The Huawei MediaPad has two cameras, a user-facing 1.3-megapixel one for video calling and a 5-megapixel main sensor on the back. It doesn’t have a flash, but does at least provide autofocus, letting you hone-in on relatively close objects.
Autofocus speed was fairly slow, but this could have been in part down to the lighting conditions of the environment – which were terrible for photography. The camera interface is the Honeycomb standard, predictably. It can capture 720p video – but we can’t comment on its quality at this point. We’ll be back with more in the full review.
The web browser is the standard Android edition too, but the browsing experience should be just about perfect as the capacitive touchscreen feels very responsive and full Flash 10.3 support is in. Naturally, Wi-Fi support is here, including “N”, and if you opt for the 3G version you’ll get 14.4mbps HSPA .
Huawei says the MediaPad has a 6-hour battery life, a claim which we won’t get to test until we get a sample in for a full review. However, even if this figure is bang on, it’s still a lot less than most 10.1in Honeycomb tablets manage – the standard is between 8-10 hours. It should beat the comparable Acer Iconia A100, mind, which conked out after just 4 hours of video playback.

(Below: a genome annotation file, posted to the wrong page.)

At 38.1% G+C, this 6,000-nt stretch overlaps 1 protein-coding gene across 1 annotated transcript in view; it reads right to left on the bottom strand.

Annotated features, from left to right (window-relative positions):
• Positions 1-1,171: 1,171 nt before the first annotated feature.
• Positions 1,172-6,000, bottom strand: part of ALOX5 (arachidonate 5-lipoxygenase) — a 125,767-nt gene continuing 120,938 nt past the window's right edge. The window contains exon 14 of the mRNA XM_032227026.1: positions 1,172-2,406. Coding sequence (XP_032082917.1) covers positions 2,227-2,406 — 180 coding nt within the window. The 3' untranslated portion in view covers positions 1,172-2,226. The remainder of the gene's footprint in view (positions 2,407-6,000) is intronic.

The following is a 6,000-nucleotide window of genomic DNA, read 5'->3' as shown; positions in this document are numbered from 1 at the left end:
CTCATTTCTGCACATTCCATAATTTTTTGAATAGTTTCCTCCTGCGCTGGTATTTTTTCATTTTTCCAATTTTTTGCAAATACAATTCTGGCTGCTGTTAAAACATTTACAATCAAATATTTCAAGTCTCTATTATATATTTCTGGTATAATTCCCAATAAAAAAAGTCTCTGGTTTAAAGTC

In pure design terms, the MediaPad is a success. It has the luxury feel that’s important in the tablet space, and is a lot comfier to hold than larger 10.1in models. Pricing is a sore point, though, because at around £275 ex. VAT (£330 inc) for the Wi-Fi-only model, it’s not a great deal cheaper than larger alternatives from better-known brands. Shop around and you’ll find the Motorola Xoom for under £330 and Asus Eee Pad Transformer (sans must-buy keyboard) for under £340. We doubt whether the MediaPad has the enough of a draw to attract buyers away from the iPad and the upcoming 7in Amazon Kindle Fire.
If you are interested in the Huawei MediaPad you’ll have to wait however as it won’t be available in UK stores until some time in the first quarter of 2012.
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